Schools and churches in Butler Township

Editor’s Note: As Butler Township prepares to celebrate its Bicentennial this fall, this is the third in a series of articles on the township’s history written by Joe Dranschak, President of the Historical Society of Vandalia-Butler.

BUTLER TWP. — In honor of the 200-year anniversary of the Butler Township, we are featuring articles about the township in our 2017 newsletters. Articles already covered the township formation from parts of Randolph and Wayne Townships October 7, 1817, Major-General Richard Butler and the township name, some of the township early pioneers and early community descriptions. This article describes early schools, churches and cemeteries.

The early Stillwater River (western part of the township) and Miami River (eastern part of the township) settlements had many challenges before they could begin providing education for their communities. Basic lessons were at first given in the cabins of the pioneers and, in some instances, abandoned cabins were used as places of holding school.

The first school in Butler Township was the Cress School, established in 1807 in a log cabin, which had been used as a carpenter shop and later as a stable in the northeast quarter of section 12 north of National Rd. west of Dog Leg Rd & south of Old Springfield Rd.

Additional township schools included: Coble School in 1809 at section 13 east of Frederick Pike & ½ mile east of Polk Grove; Quaker School in 1810 at the southeast corner of Little York Rd. & Peters Pike; Brown School in 1811 at Brown School Rd. south of National Rd.; Antioch School in 1812 (earlier called Stone School) at the north side of Antioch School Rd. west of Frederick Pike; York School in 1812 on the east side of Meeker Rd. intersection with Little York Rd. (replaced by Glasgow School in 1889 at southeast corner of Frederick & Little York Rds.); Polk School in 1812 (rebuilt in 1850) at the northeast corner of Frederick Pike & National Rd.; Pine Grove School in 1826 (rebuilt in 1870) at the north side of Old Springfield Rd. east of Dixie Dr.; Election School in 1838 at the southeast corner of Stonequarry Rd. & Peters Pike; Chambersburg School in 1850 on the west side of Dixie Dr. south of Little York Rd.; Vandalia Village School in 1850 at the southwest corner of Kenbrook Drive & Perry St. (in 1869 this school was organized as the Vandalia Village School District; with its first superintendent being Mr. Christian W. Eby);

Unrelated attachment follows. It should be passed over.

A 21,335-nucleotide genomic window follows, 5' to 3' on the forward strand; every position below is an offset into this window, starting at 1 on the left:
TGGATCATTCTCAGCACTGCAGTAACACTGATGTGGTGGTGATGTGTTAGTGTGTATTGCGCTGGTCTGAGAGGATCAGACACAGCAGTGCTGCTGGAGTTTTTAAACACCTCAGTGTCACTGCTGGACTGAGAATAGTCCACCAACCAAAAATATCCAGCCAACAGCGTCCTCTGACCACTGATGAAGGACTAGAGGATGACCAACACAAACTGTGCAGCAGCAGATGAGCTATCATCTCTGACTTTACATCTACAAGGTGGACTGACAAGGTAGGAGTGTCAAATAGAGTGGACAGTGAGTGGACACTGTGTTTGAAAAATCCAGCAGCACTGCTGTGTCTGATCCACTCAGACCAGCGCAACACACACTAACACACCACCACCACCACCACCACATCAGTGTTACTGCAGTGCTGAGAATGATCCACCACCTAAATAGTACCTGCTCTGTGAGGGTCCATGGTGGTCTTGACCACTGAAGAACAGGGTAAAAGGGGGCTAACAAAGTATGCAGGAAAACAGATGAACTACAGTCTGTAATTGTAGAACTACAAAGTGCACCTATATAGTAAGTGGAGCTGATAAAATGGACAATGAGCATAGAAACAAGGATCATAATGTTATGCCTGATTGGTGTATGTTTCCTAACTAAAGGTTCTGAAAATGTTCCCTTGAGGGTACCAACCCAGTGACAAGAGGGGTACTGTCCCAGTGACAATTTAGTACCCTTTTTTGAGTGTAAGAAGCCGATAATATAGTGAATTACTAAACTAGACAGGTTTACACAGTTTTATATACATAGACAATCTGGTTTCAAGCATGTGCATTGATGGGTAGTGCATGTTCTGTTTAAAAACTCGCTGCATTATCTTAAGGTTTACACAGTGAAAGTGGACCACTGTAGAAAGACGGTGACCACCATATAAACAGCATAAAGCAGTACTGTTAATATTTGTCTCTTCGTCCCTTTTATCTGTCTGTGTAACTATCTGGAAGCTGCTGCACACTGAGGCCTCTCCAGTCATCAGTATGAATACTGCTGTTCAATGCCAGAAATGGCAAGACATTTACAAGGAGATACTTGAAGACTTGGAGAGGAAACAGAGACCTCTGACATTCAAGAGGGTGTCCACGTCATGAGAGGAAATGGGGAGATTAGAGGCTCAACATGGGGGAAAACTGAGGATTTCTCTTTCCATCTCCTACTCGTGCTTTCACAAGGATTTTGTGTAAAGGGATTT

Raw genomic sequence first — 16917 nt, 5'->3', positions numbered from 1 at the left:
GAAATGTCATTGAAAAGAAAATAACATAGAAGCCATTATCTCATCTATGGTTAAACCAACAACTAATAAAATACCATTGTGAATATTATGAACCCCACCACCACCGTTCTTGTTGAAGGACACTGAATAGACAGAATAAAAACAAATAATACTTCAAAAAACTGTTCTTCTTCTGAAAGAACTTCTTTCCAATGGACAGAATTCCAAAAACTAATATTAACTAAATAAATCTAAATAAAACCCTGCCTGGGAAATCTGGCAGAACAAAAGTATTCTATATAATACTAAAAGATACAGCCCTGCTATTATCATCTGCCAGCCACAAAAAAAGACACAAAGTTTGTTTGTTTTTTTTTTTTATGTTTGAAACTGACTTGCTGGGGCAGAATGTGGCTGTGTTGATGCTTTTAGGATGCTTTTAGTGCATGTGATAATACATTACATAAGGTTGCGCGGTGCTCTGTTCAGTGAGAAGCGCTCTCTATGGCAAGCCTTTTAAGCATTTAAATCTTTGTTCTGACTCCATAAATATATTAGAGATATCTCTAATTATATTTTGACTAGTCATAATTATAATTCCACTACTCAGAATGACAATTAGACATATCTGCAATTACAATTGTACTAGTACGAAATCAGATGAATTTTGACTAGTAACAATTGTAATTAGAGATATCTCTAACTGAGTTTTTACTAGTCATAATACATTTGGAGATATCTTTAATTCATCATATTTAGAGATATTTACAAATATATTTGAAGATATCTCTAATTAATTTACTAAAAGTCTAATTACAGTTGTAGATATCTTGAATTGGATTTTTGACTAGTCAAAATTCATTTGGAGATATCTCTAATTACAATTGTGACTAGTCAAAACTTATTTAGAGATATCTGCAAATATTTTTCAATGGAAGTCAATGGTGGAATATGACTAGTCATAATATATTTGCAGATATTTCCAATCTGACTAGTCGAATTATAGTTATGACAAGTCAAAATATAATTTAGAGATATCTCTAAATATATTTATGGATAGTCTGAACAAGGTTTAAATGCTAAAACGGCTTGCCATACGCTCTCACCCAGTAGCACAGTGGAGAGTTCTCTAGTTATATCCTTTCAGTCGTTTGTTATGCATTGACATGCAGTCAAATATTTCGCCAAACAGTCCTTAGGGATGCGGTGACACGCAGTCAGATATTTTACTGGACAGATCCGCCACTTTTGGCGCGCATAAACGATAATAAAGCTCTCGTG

Frog Pond School in 1870 on the east side of Dog Leg Rd. north of National Rd.; Anderson School in 1870 on the east side of Peters Pike north of National Rd, and Negro School in 1875 on the north side of Little York Road west of Dixie Dr. closed by 1882.

Standardized tests appeared as early as the 1830’s but were not used widely in the rural schools until the 1850’s. Ahead of its time, the Butler Township Board of Education approved a township high school in 1886. After a one-year trial it was abolished in 1887, as was the Negro School. With the exception of the 1886 one-year high school trial period, elementary education was the only offering of Butler schools before 1900.

Religious matters were important to the early pioneers and the formation of places of worship. Randolph Township was formed from Elizabeth Township November 6, 1804 and October 7, 1817, all of Randolph, lying east of Stillwater River, was used in the formation of Butler Township. The early Friends and German Baptists religious groups probably had an influence on the very first Butler Township religious gatherings. But the Butler Township settlers must have had their own religious beliefs.

Prior to 1809 the Friends or Quakers, near the Stillwater River settlement, worshiped on the west side of the river, where two years before, a meeting place known as “Rocky Springs” was organized. The Friends erected a meeting-house of their own in 1809 or 1810 in Butler Township. Probably the next earliest church organization was that of the Lutheran denomination but no records confirm this.

On July 30,1816, a religious society known as the Lower Stillwater Church of Christ was organized. From the roots of this church separate congregations set out to form St. Paul Lutheran Church at the northeast corner of Dog Leg and Little York Roads, Polk Grove United Church of Christ on the Cumberland (National) Road and St John’s Lutheran Church of Vandalia. Sugar Grove Christian Church was organized August 24, 1850 in the township but in 1878 a new building was erected at Frederick Pike, in Miami County.

As in so many early pioneer settlements, the burying-grounds were church and family created. A very resourceful Dayton Metro Library book is “Montgomery County, Ohio Cemetery Inscriptions Volume VII – Butler Township” reference number R977.172 M7871 V.7. Many of these were early pioneer cemeteries and only a few are used today. This information includes the cemetery name, other names for that cemetery and its location. Dayton Memorial Park is not in the above book.

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By Joe Dranschak

Historical Society of


Reach Joe Dranschak at 898-5300.